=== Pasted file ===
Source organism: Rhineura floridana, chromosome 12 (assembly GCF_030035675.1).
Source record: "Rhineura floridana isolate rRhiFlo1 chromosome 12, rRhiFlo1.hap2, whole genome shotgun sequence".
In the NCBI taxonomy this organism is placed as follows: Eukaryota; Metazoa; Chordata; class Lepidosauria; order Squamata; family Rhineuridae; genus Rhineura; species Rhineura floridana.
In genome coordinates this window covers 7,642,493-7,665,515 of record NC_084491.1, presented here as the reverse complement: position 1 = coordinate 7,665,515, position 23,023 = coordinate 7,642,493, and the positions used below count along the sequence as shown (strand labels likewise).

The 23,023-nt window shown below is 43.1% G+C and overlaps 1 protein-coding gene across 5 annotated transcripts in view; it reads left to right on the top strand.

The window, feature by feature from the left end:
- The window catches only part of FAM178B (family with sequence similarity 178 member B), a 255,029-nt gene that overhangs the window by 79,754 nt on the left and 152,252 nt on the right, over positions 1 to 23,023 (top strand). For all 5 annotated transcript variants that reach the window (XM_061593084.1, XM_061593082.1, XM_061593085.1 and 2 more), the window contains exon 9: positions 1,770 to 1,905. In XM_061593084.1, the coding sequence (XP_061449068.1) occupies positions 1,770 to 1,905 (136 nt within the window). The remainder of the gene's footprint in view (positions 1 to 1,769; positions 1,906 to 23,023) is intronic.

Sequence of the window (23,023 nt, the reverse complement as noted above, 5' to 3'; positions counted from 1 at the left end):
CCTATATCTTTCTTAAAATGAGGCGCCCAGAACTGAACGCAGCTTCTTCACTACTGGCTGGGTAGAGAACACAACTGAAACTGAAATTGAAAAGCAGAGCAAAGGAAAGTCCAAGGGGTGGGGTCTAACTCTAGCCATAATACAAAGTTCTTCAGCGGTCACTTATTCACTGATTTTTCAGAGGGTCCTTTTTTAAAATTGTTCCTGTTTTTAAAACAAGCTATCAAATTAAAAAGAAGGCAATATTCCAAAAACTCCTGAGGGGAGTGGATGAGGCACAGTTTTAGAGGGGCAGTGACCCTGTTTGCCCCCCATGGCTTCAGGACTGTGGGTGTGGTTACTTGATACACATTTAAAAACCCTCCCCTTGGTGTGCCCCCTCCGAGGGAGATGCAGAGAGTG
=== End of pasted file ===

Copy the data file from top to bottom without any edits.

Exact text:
Source organism: Rhineura floridana, chromosome 12 (assembly GCF_030035675.1).
Source record: "Rhineura floridana isolate rRhiFlo1 chromosome 12, rRhiFlo1.hap2, whole genome shotgun sequence".
In the NCBI taxonomy this organism is placed as follows: Eukaryota; Metazoa; Chordata; class Lepidosauria; order Squamata; family Rhineuridae; genus Rhineura; species Rhineura floridana.
In genome coordinates this window covers 7,642,493-7,665,515 of record NC_084491.1, presented here as the reverse complement: position 1 = coordinate 7,665,515, position 23,023 = coordinate 7,642,493, and the positions used below count along the sequence as shown (strand labels likewise).

The 23,023-nt window shown below is 43.1% G+C and overlaps 1 protein-coding gene across 5 annotated transcripts in view; it reads left to right on the top strand.

The window, feature by feature from the left end:
- The window catches only part of FAM178B (family with sequence similarity 178 member B), a 255,029-nt gene that overhangs the window by 79,754 nt on the left and 152,252 nt on the right, over positions 1 to 23,023 (top strand). For all 5 annotated transcript variants that reach the window (XM_061593084.1, XM_061593082.1, XM_061593085.1 and 2 more), the window contains exon 9: positions 1,770 to 1,905. In XM_061593084.1, the coding sequence (XP_061449068.1) occupies positions 1,770 to 1,905 (136 nt within the window). The remainder of the gene's footprint in view (positions 1 to 1,769; positions 1,906 to 23,023) is intronic.

Sequence of the window (23,023 nt, the reverse complement as noted above, 5' to 3'; positions counted from 1 at the left end):
CCTATATCTTTCTTAAAATGAGGCGCCCAGAACTGAACGCAGCTTCTTCACTACTGGCTGGGTAGAGAACACAACTGAAACTGAAATTGAAAAGCAGAGCAAAGGAAAGTCCAAGGGGTGGGGTCTAACTCTAGCCATAATACAAAGTTCTTCAGCGGTCACTTATTCACTGATTTTTCAGAGGGTCCTTTTTTAAAATTGTTCCTGTTTTTAAAACAAGCTATCAAATTAAAAAGAAGGCAATATTCCAAAAACTCCTGAGGGGAGTGGATGAGGCACAGTTTTAGAGGGGCAGTGACCCTGTTTGCCCCCCATGGCTTCAGGACTGTGGGTGTGGTTACTTGATACACATTTAAAAACCCTCCCCTTGGTGTGCCCCCTCCGAGGGAGATGCAGAGAGTG